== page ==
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Real-world problems often have parameters that are uncertain during the optimization phase; stochastic optimization or stochastic programming is a key approach introduced by Beale and by Dantzig in the 1950s to address such uncertainty. Matching is a classical problem in combinatorial optimization. Modern stochastic versions of this problem model problems in kidney exchange, for instance. We improve upon the current-best approximation bound of 3.709 for stochastic matching due to Adamczyk et al. (in: Algorithms-ESA 2015, Springer, Berlin, 2015) to 3.224; we also present improvements on Bansal et al. (Algorithmica 63(4):733–762, 2012) for hypergraph matching and for relaxed versions of the problem. These results are obtained by improved analyses and/or algorithms for rounding linear-programming relaxations of these problems.
The increasing reliance on robust data-driven decision-making across many domains has made it necessary for data management systems to manage many thousands to millions of versions of datasets, acquired or constructed at various stages of analysis pipelines over time. Delta encoding is an effective and widely-used solution to compactly store a large number of datasets, that simultaneously exploits redundancies across them and keeps the average retrieval cost of reconstructing any dataset low. However, supporting any kind of rich retrieval or querying functionality, beyond single dataset checkout, is challenging in such storage engines. In this paper, we initiate a systematic study of this problem, and present DEX, a novel stand-alone delta-oriented execution engine, whose goal is to take advantage of the already computed deltas between the datasets for efficient query processing. In this work, we study how to execute checkout, intersection, union and t-threshold queries over record-based files; we show that processing of even these basic queries leads to many new and unexplored challenges and trade-offs. Starting from a query plan that confines query execution to a small set of deltas, we introduce new transformation rules based on the algebraic properties of the deltas, that allow us to explore the searchmore »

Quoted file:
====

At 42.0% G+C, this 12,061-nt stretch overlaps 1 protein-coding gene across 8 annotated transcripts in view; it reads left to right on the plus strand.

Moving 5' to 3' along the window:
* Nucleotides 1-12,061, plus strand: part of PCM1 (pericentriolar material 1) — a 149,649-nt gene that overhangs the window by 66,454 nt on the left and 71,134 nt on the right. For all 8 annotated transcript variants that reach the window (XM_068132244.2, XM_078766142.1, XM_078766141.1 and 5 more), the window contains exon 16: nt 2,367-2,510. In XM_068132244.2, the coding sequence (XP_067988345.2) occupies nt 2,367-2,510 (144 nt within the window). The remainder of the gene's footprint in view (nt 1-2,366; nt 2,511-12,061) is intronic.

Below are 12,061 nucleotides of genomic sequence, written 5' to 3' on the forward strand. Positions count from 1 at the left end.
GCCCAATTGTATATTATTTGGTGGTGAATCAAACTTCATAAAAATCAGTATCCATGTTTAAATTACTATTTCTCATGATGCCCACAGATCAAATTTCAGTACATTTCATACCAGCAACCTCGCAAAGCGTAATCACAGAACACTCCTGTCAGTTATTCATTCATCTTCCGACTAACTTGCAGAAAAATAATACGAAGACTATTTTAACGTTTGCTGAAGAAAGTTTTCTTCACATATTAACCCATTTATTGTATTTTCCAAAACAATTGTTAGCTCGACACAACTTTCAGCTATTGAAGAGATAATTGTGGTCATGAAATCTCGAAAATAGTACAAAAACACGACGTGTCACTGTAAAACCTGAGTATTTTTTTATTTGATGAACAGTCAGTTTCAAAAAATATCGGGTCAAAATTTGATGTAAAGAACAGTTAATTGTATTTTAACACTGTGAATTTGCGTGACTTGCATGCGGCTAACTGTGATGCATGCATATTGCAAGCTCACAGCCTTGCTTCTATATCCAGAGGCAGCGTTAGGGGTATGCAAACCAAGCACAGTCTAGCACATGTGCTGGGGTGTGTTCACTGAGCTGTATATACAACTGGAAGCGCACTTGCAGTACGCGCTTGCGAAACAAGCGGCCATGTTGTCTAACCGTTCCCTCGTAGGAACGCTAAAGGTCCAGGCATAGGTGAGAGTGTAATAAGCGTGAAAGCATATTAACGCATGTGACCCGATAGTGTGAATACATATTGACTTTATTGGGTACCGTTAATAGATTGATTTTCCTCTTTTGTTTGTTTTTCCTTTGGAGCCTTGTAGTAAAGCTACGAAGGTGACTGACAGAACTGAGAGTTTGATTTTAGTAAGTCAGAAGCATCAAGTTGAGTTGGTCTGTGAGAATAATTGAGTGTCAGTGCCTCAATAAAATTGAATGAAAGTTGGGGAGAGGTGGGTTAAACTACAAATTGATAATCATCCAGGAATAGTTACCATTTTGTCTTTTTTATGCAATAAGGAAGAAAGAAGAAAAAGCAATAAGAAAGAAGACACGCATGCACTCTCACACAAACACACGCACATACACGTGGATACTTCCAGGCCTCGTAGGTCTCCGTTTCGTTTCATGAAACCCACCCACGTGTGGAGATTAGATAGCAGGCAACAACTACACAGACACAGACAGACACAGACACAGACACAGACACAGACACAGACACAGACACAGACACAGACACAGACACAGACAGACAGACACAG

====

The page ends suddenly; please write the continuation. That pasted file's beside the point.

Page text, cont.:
As data-driven methods are becoming pervasive in a wide variety of disciplines, there is an urgent need to develop scalable and sustainable tools to simplify the process of data science, to make it easier to keep track of the analyses being performed and datasets being generated, and to enable introspection of the workflows. In this paper, we describe our vision of a unified provenance and metadata management system to support lifecycle management of complex collaborative data science workflows. We argue that a large amount of information about the analysis processes and data artifacts can, and should be, captured in a semi-passive manner; and we show that querying and analyzing this information can not only simplify bookkeeping and debugging tasks for data analysts but can also enable a rich new set of capabilities like identifying flaws in the data science process itself. It can also significantly reduce the time spent in fixing post-deployment problems through automated analysis and monitoring. We have implemented an initial prototype of our system, called ProvDB, on top of git (a version control system) and Neo4j (a graph database), and we describe its key features and capabilities.